Home Remedies for Removing Corns & Callouses on Feet

Save

Corns and calluses, thick layers of skin on the feet, can be unsightly and annoying with which to contend. However, according to the Mayo Clinic, there are various home remedies that can help reduce corns and calluses without visiting the a doctor's office. While corns and calluses are nothing to worry about in healthy people, those with diabetes should see their doctor before attempting any home treatment of the conditions..

Moisture

  • Calluses and corns form when there is too much friction and pressure put on your feet, usually from poorly fitting shoes or not wearing socks. These areas are very dry and moisturizing the area can help treat your corns and calluses. If you soak your feet in warm, soapy water once or twice a day, it can help soften the corns and calluses. While the skin is soft, you can use a rough cloth or a pumice stone to remove the dead layers of thickened skin. Putting moisturizing lotion on your feet before putting shoes or socks on can help reduce friction and cut down on the growth of new corns and calluses.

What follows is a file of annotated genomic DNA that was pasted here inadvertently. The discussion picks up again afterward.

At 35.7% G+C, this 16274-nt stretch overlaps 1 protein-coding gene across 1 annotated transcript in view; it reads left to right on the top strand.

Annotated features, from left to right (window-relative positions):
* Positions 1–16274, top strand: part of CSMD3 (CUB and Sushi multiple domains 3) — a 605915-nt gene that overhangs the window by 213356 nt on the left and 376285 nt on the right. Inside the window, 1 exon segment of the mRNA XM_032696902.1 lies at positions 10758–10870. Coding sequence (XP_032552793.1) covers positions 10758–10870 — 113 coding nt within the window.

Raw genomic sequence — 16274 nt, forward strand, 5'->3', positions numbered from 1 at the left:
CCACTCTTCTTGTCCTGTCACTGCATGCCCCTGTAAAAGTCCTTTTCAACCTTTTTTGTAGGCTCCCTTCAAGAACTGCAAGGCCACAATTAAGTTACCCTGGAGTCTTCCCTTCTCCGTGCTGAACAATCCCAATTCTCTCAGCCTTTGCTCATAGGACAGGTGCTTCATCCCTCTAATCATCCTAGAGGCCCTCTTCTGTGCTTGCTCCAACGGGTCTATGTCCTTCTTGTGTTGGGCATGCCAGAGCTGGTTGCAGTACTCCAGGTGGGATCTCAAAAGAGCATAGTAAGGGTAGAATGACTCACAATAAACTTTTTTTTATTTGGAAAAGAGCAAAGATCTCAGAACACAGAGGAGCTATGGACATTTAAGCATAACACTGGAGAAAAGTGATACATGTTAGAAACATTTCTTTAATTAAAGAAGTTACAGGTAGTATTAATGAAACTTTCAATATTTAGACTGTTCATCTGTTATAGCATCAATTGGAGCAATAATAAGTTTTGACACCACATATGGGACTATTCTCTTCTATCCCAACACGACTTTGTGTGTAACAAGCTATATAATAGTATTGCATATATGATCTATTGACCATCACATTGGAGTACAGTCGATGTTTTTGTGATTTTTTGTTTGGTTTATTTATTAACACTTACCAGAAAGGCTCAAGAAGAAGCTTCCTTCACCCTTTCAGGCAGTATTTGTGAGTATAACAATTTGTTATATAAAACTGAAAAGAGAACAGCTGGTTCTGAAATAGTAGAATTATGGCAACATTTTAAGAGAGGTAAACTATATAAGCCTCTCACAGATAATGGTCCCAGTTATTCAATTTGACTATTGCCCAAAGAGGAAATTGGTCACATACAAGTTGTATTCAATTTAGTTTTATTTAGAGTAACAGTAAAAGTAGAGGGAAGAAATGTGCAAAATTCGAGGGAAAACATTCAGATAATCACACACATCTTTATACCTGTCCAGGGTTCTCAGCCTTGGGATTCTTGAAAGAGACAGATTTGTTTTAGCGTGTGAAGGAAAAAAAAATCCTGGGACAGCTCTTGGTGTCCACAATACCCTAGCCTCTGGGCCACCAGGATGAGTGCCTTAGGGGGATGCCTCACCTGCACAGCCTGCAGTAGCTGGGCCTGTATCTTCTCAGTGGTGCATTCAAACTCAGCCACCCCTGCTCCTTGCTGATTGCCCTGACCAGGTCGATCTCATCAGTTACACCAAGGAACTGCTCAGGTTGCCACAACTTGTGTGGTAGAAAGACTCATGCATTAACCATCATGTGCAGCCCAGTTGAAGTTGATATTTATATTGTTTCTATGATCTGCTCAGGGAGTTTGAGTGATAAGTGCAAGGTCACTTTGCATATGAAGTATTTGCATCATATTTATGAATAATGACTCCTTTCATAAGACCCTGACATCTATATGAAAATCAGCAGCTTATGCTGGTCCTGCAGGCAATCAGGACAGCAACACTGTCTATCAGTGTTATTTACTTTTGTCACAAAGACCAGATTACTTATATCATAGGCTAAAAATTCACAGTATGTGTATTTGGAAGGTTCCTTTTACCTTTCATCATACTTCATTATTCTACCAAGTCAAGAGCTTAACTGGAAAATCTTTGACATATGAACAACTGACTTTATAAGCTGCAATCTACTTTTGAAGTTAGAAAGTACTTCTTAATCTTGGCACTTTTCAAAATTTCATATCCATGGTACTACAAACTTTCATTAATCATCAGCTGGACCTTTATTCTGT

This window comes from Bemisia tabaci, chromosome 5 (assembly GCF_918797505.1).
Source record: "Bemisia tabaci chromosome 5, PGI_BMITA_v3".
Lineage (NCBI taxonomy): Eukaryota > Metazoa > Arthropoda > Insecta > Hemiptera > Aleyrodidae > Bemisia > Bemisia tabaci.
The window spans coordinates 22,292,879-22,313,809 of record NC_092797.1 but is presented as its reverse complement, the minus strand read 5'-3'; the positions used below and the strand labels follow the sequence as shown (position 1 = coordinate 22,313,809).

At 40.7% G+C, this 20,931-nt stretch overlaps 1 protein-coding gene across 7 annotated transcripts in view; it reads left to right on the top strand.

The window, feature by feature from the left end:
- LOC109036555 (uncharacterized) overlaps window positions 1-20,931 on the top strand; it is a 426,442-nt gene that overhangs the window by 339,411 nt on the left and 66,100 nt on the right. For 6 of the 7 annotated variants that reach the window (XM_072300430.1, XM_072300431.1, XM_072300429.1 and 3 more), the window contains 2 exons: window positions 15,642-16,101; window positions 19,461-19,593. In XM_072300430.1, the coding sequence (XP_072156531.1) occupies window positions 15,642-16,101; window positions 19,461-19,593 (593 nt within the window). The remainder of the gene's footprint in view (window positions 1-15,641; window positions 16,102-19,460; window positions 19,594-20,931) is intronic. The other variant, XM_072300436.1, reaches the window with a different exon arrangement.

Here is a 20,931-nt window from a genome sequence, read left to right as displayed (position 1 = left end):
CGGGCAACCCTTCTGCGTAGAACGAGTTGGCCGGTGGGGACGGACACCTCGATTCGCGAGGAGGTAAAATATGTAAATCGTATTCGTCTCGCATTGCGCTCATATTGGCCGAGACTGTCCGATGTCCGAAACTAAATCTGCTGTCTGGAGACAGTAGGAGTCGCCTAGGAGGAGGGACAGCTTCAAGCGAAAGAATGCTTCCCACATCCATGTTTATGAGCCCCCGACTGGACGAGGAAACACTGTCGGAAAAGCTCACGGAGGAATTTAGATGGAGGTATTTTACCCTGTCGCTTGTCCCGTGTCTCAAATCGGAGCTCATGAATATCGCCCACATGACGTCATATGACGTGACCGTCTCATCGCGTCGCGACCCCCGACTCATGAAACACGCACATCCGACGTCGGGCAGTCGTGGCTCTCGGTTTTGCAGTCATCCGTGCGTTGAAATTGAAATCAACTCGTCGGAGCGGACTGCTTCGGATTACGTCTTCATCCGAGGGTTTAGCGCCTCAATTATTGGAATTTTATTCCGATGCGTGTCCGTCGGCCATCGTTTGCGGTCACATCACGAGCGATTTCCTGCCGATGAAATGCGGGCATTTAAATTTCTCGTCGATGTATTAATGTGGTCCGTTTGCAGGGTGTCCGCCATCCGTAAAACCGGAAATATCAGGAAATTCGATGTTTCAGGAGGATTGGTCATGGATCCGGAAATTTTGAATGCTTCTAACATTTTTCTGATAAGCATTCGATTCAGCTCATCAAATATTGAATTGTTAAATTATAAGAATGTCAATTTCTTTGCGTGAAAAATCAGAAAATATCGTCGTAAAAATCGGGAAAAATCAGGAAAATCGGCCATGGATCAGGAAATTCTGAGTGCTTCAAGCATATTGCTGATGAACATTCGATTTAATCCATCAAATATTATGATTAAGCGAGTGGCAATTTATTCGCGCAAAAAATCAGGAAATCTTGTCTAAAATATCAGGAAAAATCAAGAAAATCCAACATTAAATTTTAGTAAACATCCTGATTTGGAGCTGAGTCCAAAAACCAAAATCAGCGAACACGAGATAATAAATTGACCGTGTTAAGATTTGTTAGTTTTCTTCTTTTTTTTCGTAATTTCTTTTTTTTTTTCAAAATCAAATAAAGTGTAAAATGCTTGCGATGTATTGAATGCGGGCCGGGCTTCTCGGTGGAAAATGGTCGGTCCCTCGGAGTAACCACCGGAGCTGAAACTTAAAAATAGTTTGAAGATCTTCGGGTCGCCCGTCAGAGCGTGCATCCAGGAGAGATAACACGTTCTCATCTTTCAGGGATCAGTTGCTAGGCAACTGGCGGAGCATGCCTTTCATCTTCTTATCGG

Footwear

  • If you wear shoes and socks that are fit well and cut down on pressure and friction, your corns and calluses will lessen, according to the Mayo Clinic. Try to use shoes that are well-cushioned and aren't too tight. The best socks to prevent corns and calluses are a polyester-cotton blend (more so than cotton) because they absorb sweat better, preventing the creation of friction.

Over-the-Counter Medicines

  • There are numerous over-the-counter remedies you can purchase to use at home to reduce your corns and calluses. Most of these remedies are small pads that you apply to your feet that protect the usual places where calluses and corns are likely to develop. There are also liquid drops available to reduce corns and calluses, but you should use caution when applying them. These drops often contain salicylic acid, also used to treat plantars warts. If not used properly, this acid can also eat through healthy skin cells, causing irritation and even an infection in some people. If you have diabetes, using salicylic acid is potentially very dangerous.

Related Searches

References

  • Photo Credit Feet image by Serenitie from Fotolia.com
Promoted By Zergnet

Comments

You May Also Like

Related Searches

Check It Out

22 DIY Ways to Update Your Home on a Small Budget

M
Is DIY in your DNA? Become part of our maker community.
Submit Your Work!